Initially, the Globe may have appeared so vehemently anti-rebellion in the pre-execution period because of the politics of its Irish Society editor, James T. Sullivan, an active Redmondite. Sullivan dominated the John Redmond Branch of the U.I.L., a branch that held its meetings at the Globe building, and a group to which he always gave extensive coverage. Strengthening the case for a relative lack of Redmondite activity even with a Redmondite in control, the Globe included few reports of conservative gatherings in its coverage of Irish affairs.88 Considering that the first mass meeting in protest to the executions was held at Hibernian Hall on May 7th under the auspices of the Clan-na-Gael and was not accounted for by the city’s most popular newspaper, a Redmondite agenda might have been thought to be behind this non-report.89 John Devoy’s Gaelic American did print an account of the event, however, reporting that “the hall was crowded to the utmost capacity, and a large number of people were turned away” even going so far as to assert, “Boston never witnessed a more enthusiastic or unanimous meeting.”90 Perhaps the Gaelic American exaggerated, perhaps not. Either way, the Globe ignored a meeting whose crowd was estimated at between 1500-2000 people; the reasons for its omission could be assumed to be political. On May 16th, the day after the mass meeting held at Tremont Temple, delegates representing 30 of the 32 Irish County Clubs passed a resolution condemning the executions and calling on all “liberty-loving Americans” to join in this sentiment against England’s “latest act of tyranny.”91 Two days later, one thousand people attended the annual dance given by the Irish Volunteers to benefit Irish freedom. The hall was decorated with a large “rebel flag” and a commemorative tablet, draped in black, with the names of those executed and the motto “Sacred to the Memory of Ireland’s Murdered Patriots. Never to be forgotten.”92 The Globe reported none of it. Again, although it is possible that the newspaper was unaware of these events, its ignorance is unlikely.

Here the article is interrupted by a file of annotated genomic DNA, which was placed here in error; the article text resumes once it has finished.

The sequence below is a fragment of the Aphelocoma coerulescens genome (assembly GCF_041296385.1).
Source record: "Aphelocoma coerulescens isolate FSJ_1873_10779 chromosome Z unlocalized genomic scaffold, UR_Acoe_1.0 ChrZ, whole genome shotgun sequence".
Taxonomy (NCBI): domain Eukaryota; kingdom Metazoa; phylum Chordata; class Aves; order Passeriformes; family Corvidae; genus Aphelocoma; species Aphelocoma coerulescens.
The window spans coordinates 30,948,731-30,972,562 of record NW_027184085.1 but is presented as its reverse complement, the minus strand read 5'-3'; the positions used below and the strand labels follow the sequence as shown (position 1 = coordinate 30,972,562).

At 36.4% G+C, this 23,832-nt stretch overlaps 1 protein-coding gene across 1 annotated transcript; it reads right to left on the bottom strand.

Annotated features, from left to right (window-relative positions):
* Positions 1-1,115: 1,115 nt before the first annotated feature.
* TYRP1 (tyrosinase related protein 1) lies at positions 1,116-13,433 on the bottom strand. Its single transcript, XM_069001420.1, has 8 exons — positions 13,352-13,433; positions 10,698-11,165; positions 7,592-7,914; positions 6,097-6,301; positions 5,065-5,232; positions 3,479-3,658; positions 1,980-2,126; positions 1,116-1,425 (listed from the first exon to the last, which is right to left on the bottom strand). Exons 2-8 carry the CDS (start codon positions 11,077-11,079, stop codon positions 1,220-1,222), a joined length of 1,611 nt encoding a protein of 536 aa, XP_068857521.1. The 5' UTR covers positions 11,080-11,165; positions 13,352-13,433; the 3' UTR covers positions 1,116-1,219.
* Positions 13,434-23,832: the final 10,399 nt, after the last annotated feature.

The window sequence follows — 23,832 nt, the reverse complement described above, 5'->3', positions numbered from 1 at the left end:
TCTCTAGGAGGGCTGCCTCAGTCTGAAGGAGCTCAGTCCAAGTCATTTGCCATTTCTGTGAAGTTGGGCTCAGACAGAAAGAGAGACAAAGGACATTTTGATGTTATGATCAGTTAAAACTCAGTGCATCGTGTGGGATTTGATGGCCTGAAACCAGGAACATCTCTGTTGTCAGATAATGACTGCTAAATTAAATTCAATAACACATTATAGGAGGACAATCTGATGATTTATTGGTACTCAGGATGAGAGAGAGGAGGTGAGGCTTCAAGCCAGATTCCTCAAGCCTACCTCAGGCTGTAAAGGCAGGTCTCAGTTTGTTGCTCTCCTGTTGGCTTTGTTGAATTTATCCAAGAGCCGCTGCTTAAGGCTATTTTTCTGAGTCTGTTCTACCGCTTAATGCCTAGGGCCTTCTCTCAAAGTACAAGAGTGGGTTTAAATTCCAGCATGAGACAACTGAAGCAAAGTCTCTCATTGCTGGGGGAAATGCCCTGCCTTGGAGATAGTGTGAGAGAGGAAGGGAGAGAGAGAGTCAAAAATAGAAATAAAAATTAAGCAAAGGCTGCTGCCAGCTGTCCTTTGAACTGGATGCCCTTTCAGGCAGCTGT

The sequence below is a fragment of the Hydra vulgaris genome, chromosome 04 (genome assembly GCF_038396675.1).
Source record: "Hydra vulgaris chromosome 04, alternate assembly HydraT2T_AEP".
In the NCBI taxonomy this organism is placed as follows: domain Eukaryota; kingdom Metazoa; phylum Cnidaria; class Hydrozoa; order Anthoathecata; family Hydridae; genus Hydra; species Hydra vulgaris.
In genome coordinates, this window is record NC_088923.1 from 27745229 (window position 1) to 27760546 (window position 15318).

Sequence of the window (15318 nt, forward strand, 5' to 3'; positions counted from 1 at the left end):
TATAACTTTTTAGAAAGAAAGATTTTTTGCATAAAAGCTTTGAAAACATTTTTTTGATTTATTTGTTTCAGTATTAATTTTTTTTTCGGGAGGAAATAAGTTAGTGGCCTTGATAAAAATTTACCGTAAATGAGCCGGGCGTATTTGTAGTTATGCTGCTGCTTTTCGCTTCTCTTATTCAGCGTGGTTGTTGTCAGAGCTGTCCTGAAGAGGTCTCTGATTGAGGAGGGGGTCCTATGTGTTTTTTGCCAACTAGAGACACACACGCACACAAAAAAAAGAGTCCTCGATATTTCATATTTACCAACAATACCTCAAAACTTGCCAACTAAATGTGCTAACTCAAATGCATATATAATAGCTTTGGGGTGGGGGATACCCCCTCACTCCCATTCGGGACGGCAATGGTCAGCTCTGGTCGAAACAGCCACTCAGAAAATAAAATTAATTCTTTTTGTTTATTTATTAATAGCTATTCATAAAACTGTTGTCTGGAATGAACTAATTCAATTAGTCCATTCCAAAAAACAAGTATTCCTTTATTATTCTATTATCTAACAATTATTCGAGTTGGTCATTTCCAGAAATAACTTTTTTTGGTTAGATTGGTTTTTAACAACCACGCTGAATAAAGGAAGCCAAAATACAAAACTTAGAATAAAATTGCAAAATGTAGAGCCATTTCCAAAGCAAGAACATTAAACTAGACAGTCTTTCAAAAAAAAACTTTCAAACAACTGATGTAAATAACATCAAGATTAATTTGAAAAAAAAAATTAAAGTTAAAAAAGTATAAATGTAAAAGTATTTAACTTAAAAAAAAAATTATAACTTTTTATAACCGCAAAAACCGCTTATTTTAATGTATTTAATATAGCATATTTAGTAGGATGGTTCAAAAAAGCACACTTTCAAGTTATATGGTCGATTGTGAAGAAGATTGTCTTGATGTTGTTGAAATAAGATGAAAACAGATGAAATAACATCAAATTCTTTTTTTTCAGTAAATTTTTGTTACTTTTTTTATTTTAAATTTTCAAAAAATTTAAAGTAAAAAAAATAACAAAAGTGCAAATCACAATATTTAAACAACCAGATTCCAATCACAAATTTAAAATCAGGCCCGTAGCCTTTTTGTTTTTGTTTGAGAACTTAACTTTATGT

Although the Globe was not expressly affiliated with the Catholic Church, it is impossible to divorce the latter’s influence from Boston culture and politics; therefore, the newspaper, perceiving the Church’s official position as intrinsically conservative and evenhanded, could have constructed its initial reactions anchored in this Christian doctrine. Theodore Hammet sums up the Church’s official position on the rebellion when he notes,